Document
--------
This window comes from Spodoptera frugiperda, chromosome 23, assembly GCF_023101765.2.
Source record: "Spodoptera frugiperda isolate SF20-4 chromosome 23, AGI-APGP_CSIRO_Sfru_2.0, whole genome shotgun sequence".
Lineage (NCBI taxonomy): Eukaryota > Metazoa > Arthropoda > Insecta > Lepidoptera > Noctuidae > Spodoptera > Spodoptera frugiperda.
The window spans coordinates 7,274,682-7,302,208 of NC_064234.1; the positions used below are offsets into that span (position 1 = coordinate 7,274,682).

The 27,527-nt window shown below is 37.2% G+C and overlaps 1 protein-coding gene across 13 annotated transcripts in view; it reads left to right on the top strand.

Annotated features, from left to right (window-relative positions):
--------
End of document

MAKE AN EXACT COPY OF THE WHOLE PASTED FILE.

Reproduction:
This window comes from Spodoptera frugiperda, chromosome 23, assembly GCF_023101765.2.
Source record: "Spodoptera frugiperda isolate SF20-4 chromosome 23, AGI-APGP_CSIRO_Sfru_2.0, whole genome shotgun sequence".
Lineage (NCBI taxonomy): Eukaryota > Metazoa > Arthropoda > Insecta > Lepidoptera > Noctuidae > Spodoptera > Spodoptera frugiperda.
The window spans coordinates 7,274,682-7,302,208 of NC_064234.1; the positions used below are offsets into that span (position 1 = coordinate 7,274,682).

The 27,527-nt window shown below is 37.2% G+C and overlaps 1 protein-coding gene across 13 annotated transcripts in view; it reads left to right on the top strand.

Annotated features, from left to right (window-relative positions):